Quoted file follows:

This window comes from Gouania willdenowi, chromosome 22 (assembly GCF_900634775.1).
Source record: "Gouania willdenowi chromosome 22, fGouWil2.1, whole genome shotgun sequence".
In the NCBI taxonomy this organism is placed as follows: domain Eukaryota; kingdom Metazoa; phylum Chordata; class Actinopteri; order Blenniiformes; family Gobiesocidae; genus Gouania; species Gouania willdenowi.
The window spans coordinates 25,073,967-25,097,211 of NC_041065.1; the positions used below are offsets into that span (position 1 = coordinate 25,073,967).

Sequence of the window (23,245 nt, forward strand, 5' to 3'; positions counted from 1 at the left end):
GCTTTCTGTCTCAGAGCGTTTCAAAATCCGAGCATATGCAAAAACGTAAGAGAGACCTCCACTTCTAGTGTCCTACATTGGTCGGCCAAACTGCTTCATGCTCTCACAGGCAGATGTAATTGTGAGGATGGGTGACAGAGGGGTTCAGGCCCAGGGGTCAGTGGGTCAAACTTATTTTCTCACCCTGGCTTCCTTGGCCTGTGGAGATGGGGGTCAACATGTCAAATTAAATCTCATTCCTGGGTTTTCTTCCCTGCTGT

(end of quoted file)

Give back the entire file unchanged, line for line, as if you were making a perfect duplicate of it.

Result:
This window comes from Gouania willdenowi, chromosome 22 (assembly GCF_900634775.1).
Source record: "Gouania willdenowi chromosome 22, fGouWil2.1, whole genome shotgun sequence".
In the NCBI taxonomy this organism is placed as follows: domain Eukaryota; kingdom Metazoa; phylum Chordata; class Actinopteri; order Blenniiformes; family Gobiesocidae; genus Gouania; species Gouania willdenowi.
The window spans coordinates 25,073,967-25,097,211 of NC_041065.1; the positions used below are offsets into that span (position 1 = coordinate 25,073,967).

Sequence of the window (23,245 nt, forward strand, 5' to 3'; positions counted from 1 at the left end):
GCTTTCTGTCTCAGAGCGTTTCAAAATCCGAGCATATGCAAAAACGTAAGAGAGACCTCCACTTCTAGTGTCCTACATTGGTCGGCCAAACTGCTTCATGCTCTCACAGGCAGATGTAATTGTGAGGATGGGTGACAGAGGGGTTCAGGCCCAGGGGTCAGTGGGTCAAACTTATTTTCTCACCCTGGCTTCCTTGGCCTGTGGAGATGGGGGTCAACATGTCAAATTAAATCTCATTCCTGGGTTTTCTTCCCTGCTGT